SOURCE: Porter NovelliDESCRIPTION:
Wednesday marked a dark moment in U.S. history. The iconic essence of our democracy, the United States Capitol Building, was attacked and defiled. The events of this week also shined a brighter spotlight on the deep wound racism and systemic oppressive injustice leaves on our nation, and still persists today. With no shortage of historic moments in the past year, companies have been called upon again and again to lean-in on issues and participate in important, while often uncomfortable, conversations. This week, brands found themselves in a position to protect and defend the nation’s bedrock of democracy. Here are a few ways we saw corporate America respond to the insurrection:
- Pulling Advertisements: One of the first actions brands took was to pull and halt advertisements on news channels covering the violence erupting at the Capitol. This immediately signaled these companies would not seek to profit off the audience viewing this tragedy or be viewed as supporting the actions that were taking place. Some advertisers took this further to by pulling ads from social media.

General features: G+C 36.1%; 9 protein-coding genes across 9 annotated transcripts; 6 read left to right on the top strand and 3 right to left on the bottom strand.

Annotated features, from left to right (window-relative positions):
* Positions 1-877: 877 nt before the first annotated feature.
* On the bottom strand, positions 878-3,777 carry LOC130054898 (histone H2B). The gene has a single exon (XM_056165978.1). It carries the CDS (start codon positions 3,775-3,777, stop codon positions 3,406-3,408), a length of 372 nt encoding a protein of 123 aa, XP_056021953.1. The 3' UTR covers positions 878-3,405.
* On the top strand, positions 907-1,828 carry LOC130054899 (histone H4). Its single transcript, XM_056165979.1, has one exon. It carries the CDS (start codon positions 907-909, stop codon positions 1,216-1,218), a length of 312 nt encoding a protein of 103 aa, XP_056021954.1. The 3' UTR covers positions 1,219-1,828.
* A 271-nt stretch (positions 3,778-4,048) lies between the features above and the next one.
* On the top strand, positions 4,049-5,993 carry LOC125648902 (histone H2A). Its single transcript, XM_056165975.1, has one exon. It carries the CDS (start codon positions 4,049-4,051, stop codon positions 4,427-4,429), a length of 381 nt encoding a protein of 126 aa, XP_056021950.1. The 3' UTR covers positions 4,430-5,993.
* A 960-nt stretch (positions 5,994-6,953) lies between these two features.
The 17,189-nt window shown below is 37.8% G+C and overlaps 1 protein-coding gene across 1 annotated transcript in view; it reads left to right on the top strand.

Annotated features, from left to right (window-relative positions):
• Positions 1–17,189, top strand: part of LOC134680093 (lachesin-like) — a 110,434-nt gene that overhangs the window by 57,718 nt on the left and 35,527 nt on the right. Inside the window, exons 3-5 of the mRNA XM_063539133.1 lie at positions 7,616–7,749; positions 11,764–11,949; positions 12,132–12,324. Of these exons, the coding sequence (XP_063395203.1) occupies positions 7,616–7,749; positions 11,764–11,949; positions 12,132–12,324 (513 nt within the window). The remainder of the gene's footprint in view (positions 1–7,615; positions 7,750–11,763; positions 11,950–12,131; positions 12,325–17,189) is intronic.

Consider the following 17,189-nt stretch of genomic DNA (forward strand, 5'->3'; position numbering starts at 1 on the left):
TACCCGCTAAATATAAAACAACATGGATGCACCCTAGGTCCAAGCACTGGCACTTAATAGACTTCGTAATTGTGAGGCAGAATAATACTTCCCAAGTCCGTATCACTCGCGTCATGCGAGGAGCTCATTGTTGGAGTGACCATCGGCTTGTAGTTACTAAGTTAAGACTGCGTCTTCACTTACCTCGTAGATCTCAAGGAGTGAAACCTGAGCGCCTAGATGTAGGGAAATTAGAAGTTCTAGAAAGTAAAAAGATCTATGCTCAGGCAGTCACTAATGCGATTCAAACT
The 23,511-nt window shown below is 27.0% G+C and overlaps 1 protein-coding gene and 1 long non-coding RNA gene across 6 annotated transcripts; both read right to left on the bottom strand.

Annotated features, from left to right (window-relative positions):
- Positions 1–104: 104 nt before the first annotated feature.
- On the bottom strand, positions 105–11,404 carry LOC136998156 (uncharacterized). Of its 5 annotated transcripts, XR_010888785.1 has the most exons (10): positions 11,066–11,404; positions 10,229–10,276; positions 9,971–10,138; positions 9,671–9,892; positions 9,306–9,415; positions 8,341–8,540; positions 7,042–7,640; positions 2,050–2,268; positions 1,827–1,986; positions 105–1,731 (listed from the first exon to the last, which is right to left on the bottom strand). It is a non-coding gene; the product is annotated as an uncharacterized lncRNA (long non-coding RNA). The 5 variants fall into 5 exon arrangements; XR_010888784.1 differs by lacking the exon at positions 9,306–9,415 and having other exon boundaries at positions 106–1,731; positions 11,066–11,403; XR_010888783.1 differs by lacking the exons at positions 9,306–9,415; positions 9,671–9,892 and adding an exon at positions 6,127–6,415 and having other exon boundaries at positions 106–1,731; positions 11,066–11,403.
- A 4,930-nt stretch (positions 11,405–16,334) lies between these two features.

- Issuing Association Statements: A number of business associations have come together to issues statements condoning the actions that took place on the Capitol steps. The National Association of Manufacturers was one of the first to release a pointed statement on Wednesday’s “disgusting episode” and condemned the President, Vice President and “anyone indulging conspiracy theories to raise campaign dollars.” Other organizations such as the National Restaurant Association and the Aluminum Association chimed in on Twitter.
- Speaking Out at Executive Level: Our research has shown that 72 percent of executives feel more empowered than ever to use their role to address pressing issues in the world and this week certainly proved this. Early in the week, the Business Roundtable, a body made up of over 200 CEOs from the nation’s largest companies, used its voice to implore Congress to certify President-elect Joe Biden’s win. In light of Wednesday’s events, a number of prominent CEOs, from Salesforce’s Marc Benioff to Accenture’s Julie Sweet, issued statements via their personal social channels.
The events of the past year have only more clearly demonstrated the mandate for the private sector to show up, speak up and take action. This week proved to be yet another moment in time that required companies to use their voice to reinforce their values and provide some stability for employees, consumers and America as a whole. When the heart of democracy is threatened, it is essential for all leaders to bolster American democratic ideals and values.
KEYWORDS: Porter Novelli, Corporate America